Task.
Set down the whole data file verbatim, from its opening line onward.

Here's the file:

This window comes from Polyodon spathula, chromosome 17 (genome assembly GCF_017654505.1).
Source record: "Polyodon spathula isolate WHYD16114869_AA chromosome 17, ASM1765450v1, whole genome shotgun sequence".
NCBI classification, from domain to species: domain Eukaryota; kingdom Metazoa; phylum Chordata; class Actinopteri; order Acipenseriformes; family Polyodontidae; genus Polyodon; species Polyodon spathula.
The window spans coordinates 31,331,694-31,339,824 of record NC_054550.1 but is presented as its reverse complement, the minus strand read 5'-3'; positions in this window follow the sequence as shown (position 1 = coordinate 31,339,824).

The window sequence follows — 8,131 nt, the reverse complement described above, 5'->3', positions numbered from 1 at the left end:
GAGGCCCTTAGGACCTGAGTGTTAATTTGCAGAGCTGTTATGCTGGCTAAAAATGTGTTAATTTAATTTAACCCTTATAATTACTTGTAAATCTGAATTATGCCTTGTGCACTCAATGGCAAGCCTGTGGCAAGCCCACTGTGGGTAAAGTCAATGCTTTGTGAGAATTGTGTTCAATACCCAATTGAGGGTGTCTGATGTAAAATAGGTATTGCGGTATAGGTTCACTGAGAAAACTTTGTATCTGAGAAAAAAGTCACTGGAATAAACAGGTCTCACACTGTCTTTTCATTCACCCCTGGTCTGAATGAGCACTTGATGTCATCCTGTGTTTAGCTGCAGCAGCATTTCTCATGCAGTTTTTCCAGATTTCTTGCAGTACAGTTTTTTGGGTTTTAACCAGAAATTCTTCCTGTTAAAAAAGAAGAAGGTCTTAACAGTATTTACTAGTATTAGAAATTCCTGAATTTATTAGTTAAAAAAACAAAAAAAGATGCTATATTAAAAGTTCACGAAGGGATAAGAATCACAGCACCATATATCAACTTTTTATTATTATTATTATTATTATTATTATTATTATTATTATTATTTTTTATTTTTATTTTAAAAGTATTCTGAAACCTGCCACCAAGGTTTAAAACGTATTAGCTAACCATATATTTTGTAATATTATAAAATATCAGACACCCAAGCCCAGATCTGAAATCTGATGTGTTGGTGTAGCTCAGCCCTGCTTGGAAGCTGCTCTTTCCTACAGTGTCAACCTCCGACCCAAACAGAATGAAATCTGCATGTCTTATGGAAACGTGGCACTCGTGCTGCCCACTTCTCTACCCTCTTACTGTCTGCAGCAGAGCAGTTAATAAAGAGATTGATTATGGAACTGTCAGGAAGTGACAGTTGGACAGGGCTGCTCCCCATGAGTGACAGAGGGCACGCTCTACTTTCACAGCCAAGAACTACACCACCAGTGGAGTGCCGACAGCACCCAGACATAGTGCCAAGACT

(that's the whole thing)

This window comes from Polyodon spathula, chromosome 17 (genome assembly GCF_017654505.1).
Source record: "Polyodon spathula isolate WHYD16114869_AA chromosome 17, ASM1765450v1, whole genome shotgun sequence".
NCBI classification, from domain to species: domain Eukaryota; kingdom Metazoa; phylum Chordata; class Actinopteri; order Acipenseriformes; family Polyodontidae; genus Polyodon; species Polyodon spathula.
The window spans coordinates 31,331,694-31,339,824 of record NC_054550.1 but is presented as its reverse complement, the minus strand read 5'-3'; positions in this window follow the sequence as shown (position 1 = coordinate 31,339,824).

The window sequence follows — 8,131 nt, the reverse complement described above, 5'->3', positions numbered from 1 at the left end:
GAGGCCCTTAGGACCTGAGTGTTAATTTGCAGAGCTGTTATGCTGGCTAAAAATGTGTTAATTTAATTTAACCCTTATAATTACTTGTAAATCTGAATTATGCCTTGTGCACTCAATGGCAAGCCTGTGGCAAGCCCACTGTGGGTAAAGTCAATGCTTTGTGAGAATTGTGTTCAATACCCAATTGAGGGTGTCTGATGTAAAATAGGTATTGCGGTATAGGTTCACTGAGAAAACTTTGTATCTGAGAAAAAAGTCACTGGAATAAACAGGTCTCACACTGTCTTTTCATTCACCCCTGGTCTGAATGAGCACTTGATGTCATCCTGTGTTTAGCTGCAGCAGCATTTCTCATGCAGTTTTTCCAGATTTCTTGCAGTACAGTTTTTTGGGTTTTAACCAGAAATTCTTCCTGTTAAAAAAGAAGAAGGTCTTAACAGTATTTACTAGTATTAGAAATTCCTGAATTTATTAGTTAAAAAAACAAAAAAAGATGCTATATTAAAAGTTCACGAAGGGATAAGAATCACAGCACCATATATCAACTTTTTATTATTATTATTATTATTATTATTATTATTATTATTATTATTTTTTATTTTTATTTTAAAAGTATTCTGAAACCTGCCACCAAGGTTTAAAACGTATTAGCTAACCATATATTTTGTAATATTATAAAATATCAGACACCCAAGCCCAGATCTGAAATCTGATGTGTTGGTGTAGCTCAGCCCTGCTTGGAAGCTGCTCTTTCCTACAGTGTCAACCTCCGACCCAAACAGAATGAAATCTGCATGTCTTATGGAAACGTGGCACTCGTGCTGCCCACTTCTCTACCCTCTTACTGTCTGCAGCAGAGCAGTTAATAAAGAGATTGATTATGGAACTGTCAGGAAGTGACAGTTGGACAGGGCTGCTCCCCATGAGTGACAGAGGGCACGCTCTACTTTCACAGCCAAGAACTACACCACCAGTGGAGTGCCGACAGCACCCAGACATAGTGCCAAGACT